“Screw ‘em. They’re round at the West Weald Cantina. There’s seven of them not including me. Led by Bickson. He’s a Feeorin.”
“Good lad.” Sashar handed him a five hundred cred chip. “And you got any recommendations on where I can stay?”
Tullis smiled and made the second chip disappear. “You can stay at my place. It’s not far from the West Weald.”
“How hospitable of you. Here’s my frequency. Call me in an hour. I’ll have more work for you.”
The West Weald was a dive. It used to be a fast food restaurant, but had obviously been remodelled into a bar following the Yuuzhan Vong war. Outside were numerous swoop bikes, all parked in a row. Two young humans stood near the door, smoking.
“Hey, Abraxas, check this out.” The girl said, nodding her head towards Sashar.
Worryingly, neither seemed particularly perturbed by the fact that he was wearing a full suit of heavy armour and was armed to take down Walkers, never mind drunk swoop bikers.
“Looks to me like our mandie got lost.” The male replied, pulling a length of spiked chain from its hanging point behind his belt.
“Look, this isn’t very fair.” Sashar began, stopping just outside of range of that chain.
“What, because there’s two of us and one of you?” The female asked.
“Yeah. I’ll give you a few minutes to go get some friends.”
Abraxas’s face darkened, and he charged, swinging his makeshift flail around at Sashar’s head. His left arm came up and let the gauntlet soak up the impact damage, but the chain also curled around his forearm. The elder yanked, hard, causing the male to stumble. He fell forward-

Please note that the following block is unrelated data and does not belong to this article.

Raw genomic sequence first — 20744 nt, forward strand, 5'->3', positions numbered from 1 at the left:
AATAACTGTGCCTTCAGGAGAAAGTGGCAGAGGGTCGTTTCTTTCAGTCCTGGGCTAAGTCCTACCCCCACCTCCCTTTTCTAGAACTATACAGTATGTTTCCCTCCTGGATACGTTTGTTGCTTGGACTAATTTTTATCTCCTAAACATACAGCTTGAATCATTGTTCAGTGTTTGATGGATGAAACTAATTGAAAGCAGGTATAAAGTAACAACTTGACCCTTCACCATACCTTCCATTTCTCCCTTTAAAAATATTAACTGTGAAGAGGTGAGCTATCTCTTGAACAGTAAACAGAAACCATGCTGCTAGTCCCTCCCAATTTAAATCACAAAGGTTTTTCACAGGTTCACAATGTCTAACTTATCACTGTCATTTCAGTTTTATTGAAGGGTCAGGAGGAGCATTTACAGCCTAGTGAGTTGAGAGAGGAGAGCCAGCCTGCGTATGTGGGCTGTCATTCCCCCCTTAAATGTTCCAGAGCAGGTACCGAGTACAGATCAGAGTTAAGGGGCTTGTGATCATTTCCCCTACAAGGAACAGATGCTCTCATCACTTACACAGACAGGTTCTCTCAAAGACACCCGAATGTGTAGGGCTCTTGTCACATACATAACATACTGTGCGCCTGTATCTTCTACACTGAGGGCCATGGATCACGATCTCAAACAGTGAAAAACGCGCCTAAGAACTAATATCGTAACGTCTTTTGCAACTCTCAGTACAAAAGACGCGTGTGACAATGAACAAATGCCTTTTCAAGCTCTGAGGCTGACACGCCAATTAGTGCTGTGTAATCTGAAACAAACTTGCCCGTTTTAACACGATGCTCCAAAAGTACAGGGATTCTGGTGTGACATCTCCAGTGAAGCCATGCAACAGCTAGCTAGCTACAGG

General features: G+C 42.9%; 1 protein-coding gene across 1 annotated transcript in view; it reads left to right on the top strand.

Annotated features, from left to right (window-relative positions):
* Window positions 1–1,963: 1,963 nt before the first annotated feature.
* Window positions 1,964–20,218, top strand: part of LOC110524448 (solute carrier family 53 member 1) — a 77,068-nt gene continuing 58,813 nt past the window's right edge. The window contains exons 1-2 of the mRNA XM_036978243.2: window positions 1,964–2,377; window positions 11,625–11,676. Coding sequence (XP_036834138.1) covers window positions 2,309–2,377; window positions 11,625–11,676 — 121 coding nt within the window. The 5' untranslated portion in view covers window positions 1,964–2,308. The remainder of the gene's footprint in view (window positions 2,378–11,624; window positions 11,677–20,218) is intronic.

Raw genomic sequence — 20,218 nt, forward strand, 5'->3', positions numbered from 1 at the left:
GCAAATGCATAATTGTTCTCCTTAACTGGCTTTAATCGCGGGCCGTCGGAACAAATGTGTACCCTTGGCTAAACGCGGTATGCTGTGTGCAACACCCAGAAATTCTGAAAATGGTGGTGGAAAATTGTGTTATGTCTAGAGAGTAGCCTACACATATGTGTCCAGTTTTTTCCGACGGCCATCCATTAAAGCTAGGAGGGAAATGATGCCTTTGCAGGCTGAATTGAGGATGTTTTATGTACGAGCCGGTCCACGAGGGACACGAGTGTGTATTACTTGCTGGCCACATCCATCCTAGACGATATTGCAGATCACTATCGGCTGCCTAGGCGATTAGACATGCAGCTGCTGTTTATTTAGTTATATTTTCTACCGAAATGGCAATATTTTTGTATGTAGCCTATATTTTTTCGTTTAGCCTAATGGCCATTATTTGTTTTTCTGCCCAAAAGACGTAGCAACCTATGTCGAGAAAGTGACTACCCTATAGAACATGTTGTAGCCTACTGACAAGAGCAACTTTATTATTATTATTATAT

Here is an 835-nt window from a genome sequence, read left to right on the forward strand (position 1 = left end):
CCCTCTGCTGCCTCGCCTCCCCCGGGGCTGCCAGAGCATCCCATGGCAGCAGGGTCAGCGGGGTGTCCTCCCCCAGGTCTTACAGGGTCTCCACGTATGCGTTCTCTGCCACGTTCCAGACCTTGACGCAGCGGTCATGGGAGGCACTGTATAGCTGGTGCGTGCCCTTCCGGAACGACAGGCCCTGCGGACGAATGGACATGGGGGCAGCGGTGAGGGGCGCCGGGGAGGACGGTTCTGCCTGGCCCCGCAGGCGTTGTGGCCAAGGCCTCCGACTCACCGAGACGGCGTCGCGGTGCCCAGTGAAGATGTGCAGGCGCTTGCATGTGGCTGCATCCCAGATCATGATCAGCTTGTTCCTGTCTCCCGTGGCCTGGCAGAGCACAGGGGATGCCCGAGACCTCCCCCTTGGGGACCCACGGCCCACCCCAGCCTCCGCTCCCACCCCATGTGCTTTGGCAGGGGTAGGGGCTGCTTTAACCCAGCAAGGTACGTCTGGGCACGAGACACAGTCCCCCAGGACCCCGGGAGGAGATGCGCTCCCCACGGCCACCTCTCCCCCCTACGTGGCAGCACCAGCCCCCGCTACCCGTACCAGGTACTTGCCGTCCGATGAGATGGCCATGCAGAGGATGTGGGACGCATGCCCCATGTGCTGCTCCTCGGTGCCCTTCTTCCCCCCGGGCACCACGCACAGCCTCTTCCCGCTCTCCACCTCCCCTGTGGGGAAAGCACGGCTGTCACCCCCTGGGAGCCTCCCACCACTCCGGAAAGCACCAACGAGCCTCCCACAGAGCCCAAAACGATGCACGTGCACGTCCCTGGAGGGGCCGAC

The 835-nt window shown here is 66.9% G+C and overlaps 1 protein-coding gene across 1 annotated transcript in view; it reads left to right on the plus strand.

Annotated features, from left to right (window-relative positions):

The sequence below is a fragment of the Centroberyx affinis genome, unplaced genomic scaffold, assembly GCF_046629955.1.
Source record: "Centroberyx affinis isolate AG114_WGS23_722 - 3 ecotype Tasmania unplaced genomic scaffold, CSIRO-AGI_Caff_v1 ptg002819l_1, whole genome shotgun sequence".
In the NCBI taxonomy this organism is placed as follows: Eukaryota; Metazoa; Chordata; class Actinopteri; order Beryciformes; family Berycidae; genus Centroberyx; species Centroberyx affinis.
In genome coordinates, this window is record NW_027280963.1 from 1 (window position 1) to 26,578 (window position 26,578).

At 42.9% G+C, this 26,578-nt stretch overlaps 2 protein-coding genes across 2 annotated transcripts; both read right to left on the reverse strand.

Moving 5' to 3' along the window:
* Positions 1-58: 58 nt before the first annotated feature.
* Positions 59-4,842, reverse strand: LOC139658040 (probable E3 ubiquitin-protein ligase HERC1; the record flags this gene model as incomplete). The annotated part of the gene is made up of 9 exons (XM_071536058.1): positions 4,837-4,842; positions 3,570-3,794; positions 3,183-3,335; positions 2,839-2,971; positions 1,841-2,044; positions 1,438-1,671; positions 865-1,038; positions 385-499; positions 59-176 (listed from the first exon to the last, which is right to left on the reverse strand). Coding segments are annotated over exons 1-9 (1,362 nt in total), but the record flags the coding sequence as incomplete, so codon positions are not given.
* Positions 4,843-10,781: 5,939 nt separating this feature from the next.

Right into a knee blow to the temple. He dropped to the floor unconscious, with his chain coiling on top of him.
“Seriously. I don’t mind waiting.” He said evenly, as if he hadn’t just floored her friend.
She hesitated. Sashar hadn’t even drawn a weapon.
She bolted inside.
The Mandalorian grinned tightly to himself and prepared for what was about to come. It didn’t take long. She returned with a Gamorrean, Rodian twins, a dark-skinned human and the Feeorin ringleader.
The Feeorin took one look at Sashar, snorted, and gestured lazily with a long machete. The Gamorrean and two humans charged the Mandalorian.
He smiled tightly behind his helmet and drew the T-6. It was aimed and firing before the huge green-skinned porcine figure had time to take three paces, the titanic thunder-clap of the weapon taking half his face off. He shifted aim to the girl’s arm and shot it off, then popped the weapon up and smacked the Korunnai in the side of the head just as he came within range. He landed atop the already unconscious Abraxas.
A whine of Swoop engines snapped his head round. The rodian twins sped towards him, both firing with semi-automatic IR-5 intimidator pistols. Sashar dove laterally, his free hand going to his left calf. A sharp black-bladed shortsword with the barest blue tinge on the blade was strapped to his boot. The blade itself was maybe 30 centimeters long, both sides sharpened, and the point especially deadly. He drew it and flung it in one fluid motion. The shortsword carved circles in the air until it landed, stabbing deep into it’s target’s chest. He dropped off the bike with a gargle, the force of the impact easily propelling him a good fifteen meters back. His twin brother cried out in dismay.